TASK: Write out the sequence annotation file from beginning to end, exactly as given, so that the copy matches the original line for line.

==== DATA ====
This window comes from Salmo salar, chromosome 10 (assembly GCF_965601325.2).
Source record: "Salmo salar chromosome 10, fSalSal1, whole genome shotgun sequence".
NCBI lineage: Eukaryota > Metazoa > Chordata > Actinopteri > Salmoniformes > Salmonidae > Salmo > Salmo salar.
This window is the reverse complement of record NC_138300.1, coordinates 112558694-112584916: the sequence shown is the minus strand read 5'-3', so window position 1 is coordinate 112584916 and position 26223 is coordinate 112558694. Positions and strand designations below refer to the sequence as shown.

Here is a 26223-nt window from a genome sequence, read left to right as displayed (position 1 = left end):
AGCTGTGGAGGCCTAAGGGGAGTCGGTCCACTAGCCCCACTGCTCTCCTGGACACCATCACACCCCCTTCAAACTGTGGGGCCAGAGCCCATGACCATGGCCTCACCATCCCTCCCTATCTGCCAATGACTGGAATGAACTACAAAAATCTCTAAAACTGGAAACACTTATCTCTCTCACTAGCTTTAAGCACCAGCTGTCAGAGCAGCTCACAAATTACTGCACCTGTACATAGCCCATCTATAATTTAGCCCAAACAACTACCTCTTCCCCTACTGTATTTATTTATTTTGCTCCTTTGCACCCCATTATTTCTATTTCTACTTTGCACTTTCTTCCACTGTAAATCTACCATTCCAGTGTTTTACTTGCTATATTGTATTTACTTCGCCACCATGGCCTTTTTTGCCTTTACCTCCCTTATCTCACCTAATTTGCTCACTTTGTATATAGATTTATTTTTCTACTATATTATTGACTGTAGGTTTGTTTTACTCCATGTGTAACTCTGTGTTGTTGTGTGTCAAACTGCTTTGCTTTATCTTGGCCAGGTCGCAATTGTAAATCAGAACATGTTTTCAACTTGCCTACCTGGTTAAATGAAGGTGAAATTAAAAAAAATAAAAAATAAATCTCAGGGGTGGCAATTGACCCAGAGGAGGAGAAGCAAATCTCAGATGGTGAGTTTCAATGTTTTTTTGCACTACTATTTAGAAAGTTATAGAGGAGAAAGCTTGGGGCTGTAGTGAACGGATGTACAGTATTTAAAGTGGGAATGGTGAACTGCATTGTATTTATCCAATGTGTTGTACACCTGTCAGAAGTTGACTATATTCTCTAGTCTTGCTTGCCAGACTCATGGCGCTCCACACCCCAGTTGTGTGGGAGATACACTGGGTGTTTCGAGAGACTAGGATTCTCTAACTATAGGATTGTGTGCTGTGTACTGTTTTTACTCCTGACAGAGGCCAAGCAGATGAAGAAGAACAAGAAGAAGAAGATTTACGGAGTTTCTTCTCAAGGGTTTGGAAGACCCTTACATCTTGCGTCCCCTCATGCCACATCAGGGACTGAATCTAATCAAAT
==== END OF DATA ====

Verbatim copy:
This window comes from Salmo salar, chromosome 10 (assembly GCF_965601325.2).
Source record: "Salmo salar chromosome 10, fSalSal1, whole genome shotgun sequence".
NCBI lineage: Eukaryota > Metazoa > Chordata > Actinopteri > Salmoniformes > Salmonidae > Salmo > Salmo salar.
This window is the reverse complement of record NC_138300.1, coordinates 112558694-112584916: the sequence shown is the minus strand read 5'-3', so window position 1 is coordinate 112584916 and position 26223 is coordinate 112558694. Positions and strand designations below refer to the sequence as shown.

Here is a 26223-nt window from a genome sequence, read left to right as displayed (position 1 = left end):
AGCTGTGGAGGCCTAAGGGGAGTCGGTCCACTAGCCCCACTGCTCTCCTGGACACCATCACACCCCCTTCAAACTGTGGGGCCAGAGCCCATGACCATGGCCTCACCATCCCTCCCTATCTGCCAATGACTGGAATGAACTACAAAAATCTCTAAAACTGGAAACACTTATCTCTCTCACTAGCTTTAAGCACCAGCTGTCAGAGCAGCTCACAAATTACTGCACCTGTACATAGCCCATCTATAATTTAGCCCAAACAACTACCTCTTCCCCTACTGTATTTATTTATTTTGCTCCTTTGCACCCCATTATTTCTATTTCTACTTTGCACTTTCTTCCACTGTAAATCTACCATTCCAGTGTTTTACTTGCTATATTGTATTTACTTCGCCACCATGGCCTTTTTTGCCTTTACCTCCCTTATCTCACCTAATTTGCTCACTTTGTATATAGATTTATTTTTCTACTATATTATTGACTGTAGGTTTGTTTTACTCCATGTGTAACTCTGTGTTGTTGTGTGTCAAACTGCTTTGCTTTATCTTGGCCAGGTCGCAATTGTAAATCAGAACATGTTTTCAACTTGCCTACCTGGTTAAATGAAGGTGAAATTAAAAAAAATAAAAAATAAATCTCAGGGGTGGCAATTGACCCAGAGGAGGAGAAGCAAATCTCAGATGGTGAGTTTCAATGTTTTTTTGCACTACTATTTAGAAAGTTATAGAGGAGAAAGCTTGGGGCTGTAGTGAACGGATGTACAGTATTTAAAGTGGGAATGGTGAACTGCATTGTATTTATCCAATGTGTTGTACACCTGTCAGAAGTTGACTATATTCTCTAGTCTTGCTTGCCAGACTCATGGCGCTCCACACCCCAGTTGTGTGGGAGATACACTGGGTGTTTCGAGAGACTAGGATTCTCTAACTATAGGATTGTGTGCTGTGTACTGTTTTTACTCCTGACAGAGGCCAAGCAGATGAAGAAGAACAAGAAGAAGAAGATTTACGGAGTTTCTTCTCAAGGGTTTGGAAGACCCTTACATCTTGCGTCCCCTCATGCCACATCAGGGACTGAATCTAATCAAAT